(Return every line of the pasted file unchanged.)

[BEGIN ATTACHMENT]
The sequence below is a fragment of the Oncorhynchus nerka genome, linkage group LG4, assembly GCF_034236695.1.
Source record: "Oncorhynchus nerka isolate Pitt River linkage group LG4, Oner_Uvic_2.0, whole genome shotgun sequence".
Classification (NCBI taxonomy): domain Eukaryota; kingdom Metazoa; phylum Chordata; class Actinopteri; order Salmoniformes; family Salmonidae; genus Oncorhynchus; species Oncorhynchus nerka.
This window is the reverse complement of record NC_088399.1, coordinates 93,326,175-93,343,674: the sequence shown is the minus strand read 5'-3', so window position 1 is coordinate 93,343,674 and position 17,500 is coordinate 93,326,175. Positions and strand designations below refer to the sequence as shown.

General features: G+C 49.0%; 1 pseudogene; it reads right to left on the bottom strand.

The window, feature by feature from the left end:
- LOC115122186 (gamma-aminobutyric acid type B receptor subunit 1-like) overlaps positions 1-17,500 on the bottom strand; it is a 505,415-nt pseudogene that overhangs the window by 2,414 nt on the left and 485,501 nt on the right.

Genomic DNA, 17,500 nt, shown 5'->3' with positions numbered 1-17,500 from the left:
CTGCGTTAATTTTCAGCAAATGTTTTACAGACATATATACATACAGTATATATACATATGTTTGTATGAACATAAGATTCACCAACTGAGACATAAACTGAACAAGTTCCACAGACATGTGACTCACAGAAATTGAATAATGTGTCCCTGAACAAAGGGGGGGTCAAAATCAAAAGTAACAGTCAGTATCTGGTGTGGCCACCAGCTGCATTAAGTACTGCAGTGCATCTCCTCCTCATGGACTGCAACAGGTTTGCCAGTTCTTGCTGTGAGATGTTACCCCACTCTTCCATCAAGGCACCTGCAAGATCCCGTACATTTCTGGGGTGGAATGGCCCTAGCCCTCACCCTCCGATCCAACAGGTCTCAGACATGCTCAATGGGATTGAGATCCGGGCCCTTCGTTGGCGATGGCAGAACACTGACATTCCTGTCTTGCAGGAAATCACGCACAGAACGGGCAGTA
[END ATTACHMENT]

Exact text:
The sequence below is a fragment of the Oncorhynchus nerka genome, linkage group LG4, assembly GCF_034236695.1.
Source record: "Oncorhynchus nerka isolate Pitt River linkage group LG4, Oner_Uvic_2.0, whole genome shotgun sequence".
Classification (NCBI taxonomy): domain Eukaryota; kingdom Metazoa; phylum Chordata; class Actinopteri; order Salmoniformes; family Salmonidae; genus Oncorhynchus; species Oncorhynchus nerka.
This window is the reverse complement of record NC_088399.1, coordinates 93,326,175-93,343,674: the sequence shown is the minus strand read 5'-3', so window position 1 is coordinate 93,343,674 and position 17,500 is coordinate 93,326,175. Positions and strand designations below refer to the sequence as shown.

General features: G+C 49.0%; 1 pseudogene; it reads right to left on the bottom strand.

The window, feature by feature from the left end:
- LOC115122186 (gamma-aminobutyric acid type B receptor subunit 1-like) overlaps positions 1-17,500 on the bottom strand; it is a 505,415-nt pseudogene that overhangs the window by 2,414 nt on the left and 485,501 nt on the right.

Genomic DNA, 17,500 nt, shown 5'->3' with positions numbered 1-17,500 from the left:
CTGCGTTAATTTTCAGCAAATGTTTTACAGACATATATACATACAGTATATATACATATGTTTGTATGAACATAAGATTCACCAACTGAGACATAAACTGAACAAGTTCCACAGACATGTGACTCACAGAAATTGAATAATGTGTCCCTGAACAAAGGGGGGGTCAAAATCAAAAGTAACAGTCAGTATCTGGTGTGGCCACCAGCTGCATTAAGTACTGCAGTGCATCTCCTCCTCATGGACTGCAACAGGTTTGCCAGTTCTTGCTGTGAGATGTTACCCCACTCTTCCATCAAGGCACCTGCAAGATCCCGTACATTTCTGGGGTGGAATGGCCCTAGCCCTCACCCTCCGATCCAACAGGTCTCAGACATGCTCAATGGGATTGAGATCCGGGCCCTTCGTTGGCGATGGCAGAACACTGACATTCCTGTCTTGCAGGAAATCACGCACAGAACGGGCAGTA